Food, glorious food!

I am Italian, so  I have always associated eating with home cooking, the family gathering around the table, talking, laughing , wonderful, rich smells and the odd raised glass of wine. When friends come to stay, we go to the local restaurant and spend hours catching up over plates of delicious pasta, local dishes cooked to order, mountains of seasonal salad and Italian gelato – famous the world over. Sick children are fussed and presented with bowls of home-made soup; sick adults can ask for anything they fancy to be whipped up by granny in her kitchen and brought over in a pot swaddled in tea towels, to keep in the heat. Food is love, celebration, togetherness… But, my friends, beware! The same is not true of the UK!

There is no siesta in Britain, no little nap encouraged by a full lunchtime stomach and the warmth of the sun. No, the best you can hope for is to sprint (often through the rain) for a sandwich or a so-called supermarket Meal Deal . This is not actually a meal at all, but a sandwich, soft drink and tiny pouch of grapes and apple slices – the lunch of every office worker, professional and student from Edinburgh to Brighton. Food is eaten on the run, whether you are grabbing a snack in a student cafeteria, Prêt a Manger or Greggs. Disposable cups and paper bags have replaced restaurant tables, as everyone hurries, one eye on the clock, the other stuffing a tuna and sweetcorn on granary bread into their panting mouths. Unless you are a socialite, businessman or rich and bored, there is no such thing as doing lunch. The entire meal has been killed off, murdered by fast food, work pressures and the craze not to put on weight.

So, no lunch. What about dinner, I hear you ask? Well, a brief trip around a UK supermarket will show you that ready meals, for one or two, are the most popular items on the shelves. Supermarkets like Marks and Spencer and Waitrose head the queue with their rows upon rows of Mexican, Japanese, Chinese and, yes, Italian dishes, all microwave ready in three minutes. Most Marks and Spencer stores  have no fresh fish or meat counters, just polystyrene trays with pre-cut, pre-stuffed and pre-prepared chicken and turkey, minced beef and cod in batter, with an accompanying slab of lemon and a sachet of sauce. If you want to buy heart, kidneys, liver, a ham bone, sardines, a whole trout you will have to go to a large Sainsbury’s or Morrison’s, where, tucked at the back, you will find fresh(ish) fish laying on pieces of ice and larger joints of meat. The high street butcher and fishmonger are long gone, and the high street itself is collapsing under pressure from online shopping, Amazon and business rates.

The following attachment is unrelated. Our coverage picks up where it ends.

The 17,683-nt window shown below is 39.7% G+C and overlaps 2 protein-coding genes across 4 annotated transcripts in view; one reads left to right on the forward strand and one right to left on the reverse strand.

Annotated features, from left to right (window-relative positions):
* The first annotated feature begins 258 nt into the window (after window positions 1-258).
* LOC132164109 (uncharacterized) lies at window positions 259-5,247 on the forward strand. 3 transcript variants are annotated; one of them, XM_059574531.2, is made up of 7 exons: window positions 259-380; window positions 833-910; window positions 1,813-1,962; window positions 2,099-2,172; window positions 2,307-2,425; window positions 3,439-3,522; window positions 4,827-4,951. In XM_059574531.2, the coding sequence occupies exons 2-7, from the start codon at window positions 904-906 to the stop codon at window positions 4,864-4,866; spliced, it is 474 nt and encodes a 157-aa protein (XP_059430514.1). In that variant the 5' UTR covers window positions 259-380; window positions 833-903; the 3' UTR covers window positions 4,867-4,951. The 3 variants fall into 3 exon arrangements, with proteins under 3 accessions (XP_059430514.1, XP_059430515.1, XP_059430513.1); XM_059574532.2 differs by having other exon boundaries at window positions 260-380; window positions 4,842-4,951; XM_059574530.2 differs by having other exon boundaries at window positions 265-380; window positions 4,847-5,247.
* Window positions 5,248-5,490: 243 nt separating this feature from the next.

So, you wail, what if I don’t want everything ready-prepared, full of unknown fats and preservatives. What if I want to actually cook?

Well, in that case, your best bet is to go to your local market, which may open every day or a few times a week, and buy the quantities you want . Markets are great. Everything is fresh , cheaper than in supermarkets and corner shops, and at the end of the day the traders try to sell off all their stock, so the 50p avocado becomes four for a pound and the sourdough  goes down by 50 per cent as the stall is being put away. Otherwise, you are sure to find a Turkish shop in your area, marked out by the huge selection of fruit and vegetables displayed outside, the bunches of coriander and citrus fruit from Cyprus, or an Asian or Middle Eastern grocery, where you can get spices, flat bread and wonderful herbs and vegetables.